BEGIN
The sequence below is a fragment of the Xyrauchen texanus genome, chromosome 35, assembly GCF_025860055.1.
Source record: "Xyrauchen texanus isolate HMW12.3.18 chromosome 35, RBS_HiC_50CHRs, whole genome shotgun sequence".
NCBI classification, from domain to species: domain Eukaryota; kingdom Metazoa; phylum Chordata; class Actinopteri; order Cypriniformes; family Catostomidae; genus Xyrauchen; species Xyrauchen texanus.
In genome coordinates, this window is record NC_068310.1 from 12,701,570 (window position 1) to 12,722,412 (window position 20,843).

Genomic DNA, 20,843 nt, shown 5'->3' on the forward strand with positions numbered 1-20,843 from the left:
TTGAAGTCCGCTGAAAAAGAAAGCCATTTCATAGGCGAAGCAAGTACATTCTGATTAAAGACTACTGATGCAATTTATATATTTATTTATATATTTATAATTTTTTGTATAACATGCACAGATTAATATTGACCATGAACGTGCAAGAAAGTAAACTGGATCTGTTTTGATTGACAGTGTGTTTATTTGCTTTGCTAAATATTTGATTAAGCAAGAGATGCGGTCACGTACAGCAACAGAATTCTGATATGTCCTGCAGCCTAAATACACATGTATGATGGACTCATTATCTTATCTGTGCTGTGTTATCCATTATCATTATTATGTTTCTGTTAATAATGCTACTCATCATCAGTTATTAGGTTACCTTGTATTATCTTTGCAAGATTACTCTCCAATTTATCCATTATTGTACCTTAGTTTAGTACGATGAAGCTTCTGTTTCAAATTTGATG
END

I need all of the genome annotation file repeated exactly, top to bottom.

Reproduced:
The sequence below is a fragment of the Xyrauchen texanus genome, chromosome 35, assembly GCF_025860055.1.
Source record: "Xyrauchen texanus isolate HMW12.3.18 chromosome 35, RBS_HiC_50CHRs, whole genome shotgun sequence".
NCBI classification, from domain to species: domain Eukaryota; kingdom Metazoa; phylum Chordata; class Actinopteri; order Cypriniformes; family Catostomidae; genus Xyrauchen; species Xyrauchen texanus.
In genome coordinates, this window is record NC_068310.1 from 12,701,570 (window position 1) to 12,722,412 (window position 20,843).

Genomic DNA, 20,843 nt, shown 5'->3' on the forward strand with positions numbered 1-20,843 from the left:
TTGAAGTCCGCTGAAAAAGAAAGCCATTTCATAGGCGAAGCAAGTACATTCTGATTAAAGACTACTGATGCAATTTATATATTTATTTATATATTTATAATTTTTTGTATAACATGCACAGATTAATATTGACCATGAACGTGCAAGAAAGTAAACTGGATCTGTTTTGATTGACAGTGTGTTTATTTGCTTTGCTAAATATTTGATTAAGCAAGAGATGCGGTCACGTACAGCAACAGAATTCTGATATGTCCTGCAGCCTAAATACACATGTATGATGGACTCATTATCTTATCTGTGCTGTGTTATCCATTATCATTATTATGTTTCTGTTAATAATGCTACTCATCATCAGTTATTAGGTTACCTTGTATTATCTTTGCAAGATTACTCTCCAATTTATCCATTATTGTACCTTAGTTTAGTACGATGAAGCTTCTGTTTCAAATTTGATG